This blog provides an informal forum for terrestrial invertebrate watchers to post recent sightings of interesting observations in the southern Vancouver Island region. Please send your sightings by email to Jeremy Tatum ( Be sure to include your name, phone number, the species name (common or scientific) of the invertebrate you saw, location, date, and number of individuals. If you have a photograph you are willing to share, please send it along. Click on the title above for an index of past sightings.The index is updated most days.

January 15

2021 January 15


   Another array of fascinating creatures photographed at night by Ian Cooper at Colquitz River Park and the 9 km marker on the Galloping Goose trail:


Rough Woodlouse Porcellio scaber (Isopoda: Porcellionidae)  Ian Cooper

Devil’s Coach-Horse Beetle Ocypus olens (Col.: Staphylinidae) Ian Cooper

Spider (Ara.: Linyphiidae)  Ian Cooper

Burrow entrance of Trapdoor Spider Antrodiaetus pacificus (Ara.-Myg.:  Antrodiaetidae)

Ian Cooper

Harvestman, Possibly Paroligolophus agrestis (Opi.: Phalangiidae)  Ian Cooper

Slug R  (Pul.:  Arionidae)


January 14

2021 January 14


   Here are some slugs photographed by Ian Cooper on the night of January 9-10 near the 9 km marker along the Galloping Goose Trail.  As yet, we are not certain of all the identifications, but we’ll label them as and when we know what they are.  Help from viewers would be appreciated.


Grey Field Slugs Deroceras reticulatum (Pul.: Agriolimacidae)  Ian Cooper


Slug N    Ian Cooper


Slug O    Ian Cooper


Slug P    Ian Cooper


Slug Q     Ian Cooper




January 12

2021 January 12


   Erratum:  A slug tentatively identified in yesterday’s posting as Prophysaon coeruleum is actually P. foliolatum.  See yesterday’s posting for details.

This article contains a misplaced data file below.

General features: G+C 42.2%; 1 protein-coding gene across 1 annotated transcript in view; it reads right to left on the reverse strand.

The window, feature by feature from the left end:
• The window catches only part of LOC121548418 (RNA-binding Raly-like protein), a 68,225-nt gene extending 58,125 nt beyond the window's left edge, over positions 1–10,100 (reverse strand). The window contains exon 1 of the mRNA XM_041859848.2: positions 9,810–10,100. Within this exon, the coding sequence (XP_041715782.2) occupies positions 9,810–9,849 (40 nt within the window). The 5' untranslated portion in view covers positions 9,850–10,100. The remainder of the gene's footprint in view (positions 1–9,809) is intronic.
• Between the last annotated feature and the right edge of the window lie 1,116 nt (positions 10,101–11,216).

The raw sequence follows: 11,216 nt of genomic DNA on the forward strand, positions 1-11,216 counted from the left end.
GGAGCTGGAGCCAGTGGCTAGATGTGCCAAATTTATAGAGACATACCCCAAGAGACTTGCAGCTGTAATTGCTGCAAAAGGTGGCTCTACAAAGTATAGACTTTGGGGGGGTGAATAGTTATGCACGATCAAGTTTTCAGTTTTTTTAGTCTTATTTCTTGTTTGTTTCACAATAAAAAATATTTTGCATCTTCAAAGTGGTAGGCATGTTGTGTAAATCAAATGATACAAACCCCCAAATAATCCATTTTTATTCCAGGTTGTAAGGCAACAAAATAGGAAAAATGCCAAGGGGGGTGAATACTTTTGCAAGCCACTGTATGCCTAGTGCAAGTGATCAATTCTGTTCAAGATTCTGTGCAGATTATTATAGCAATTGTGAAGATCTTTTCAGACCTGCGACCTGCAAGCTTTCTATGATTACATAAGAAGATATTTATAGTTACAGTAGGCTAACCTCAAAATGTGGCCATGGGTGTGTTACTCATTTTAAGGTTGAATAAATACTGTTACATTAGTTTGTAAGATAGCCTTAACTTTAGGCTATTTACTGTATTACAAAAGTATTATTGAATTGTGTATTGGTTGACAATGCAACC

Ian Cooper sends a photograph of a tiny spider of the sort that I (writes Jeremy Tatum) used to call a “money spider”.  I sent the photo to Dr Robb Bennett somewhat apologetically, referring to it as “just another linyphiid spider”, and was mildly chided for the word “just” – for Robb says they are very interesting!  But he also says there are literally hundreds of species in British Columbia and they usually can’t be confidently identified from a photograph.  So we’ll settle for Linyphiidae – subfamily either Linyphiinae or Erigoninae.  In any case, we can all enjoy the photograph.


Linyphiid spider       Ian Cooper

January 11

2021 January 11

Here is a series of photographs of slugs and snails photographed by Ian Cooper in recent days (and nights!) either along the Galloping Goose Trail or in Colquitz River Park.   The identifications, by Ian, are tentative, but probably correct – though we’d welcome any alternative suggestions.  The first is the Yellow-bordered Taildropper.  In an earlier version of this posting I had labelled it as a Blue-grey Taildropper from the same genus, but, as Ian suspected and Jeremy Gatten confirmed, from the yellow border to the mantle and the larger size, it is actually the Yellow-bordered.

Yellow-bordered Taildropper Prophysaon foliolatum (Pul.: Anadeniidae)  Ian Cooper

Arion (fasciatus group?)(Pul.: Arionidae)  Ian Cooper

Cryptomastix germana (Pul.: Polygyridae)  Ian Cooper

Vespericola columbianus (Pul.: Polygyridae)  Ian Cooper

Vespericola columbianus (Pul.: Polygyridae)  Ian Cooper

Cryptomastix germana (Pul.: Polygyridae)  Ian Cooper

Robust Lancetooth  Haplotrema vancouverense (Pul.:  Haplotrematidae)  Ian Cooper

Robust Lancetooth Haplotrema vancouverense (Pul.: Haplotrematidae)  Ian Cooper

Arion subfuscus?  (Pul.: Arionidae)  Ian Cooper



January 9

2021 January 9


   Not much doing today, but Jeremy Tatum writes: Here is a pholcid spider from my Saanich apartment.

Depending on where you live in the world, the name “daddy-long-legs” is used for various creatures.  In the UK a “daddy-long-legs” means a crane fly.  Here it usually means a harvestman.  But sometimes the term is also used for a pholcid spider like this one.


Pholcus phalangioides (Ara.: Pholcidae)   Jeremy Tatum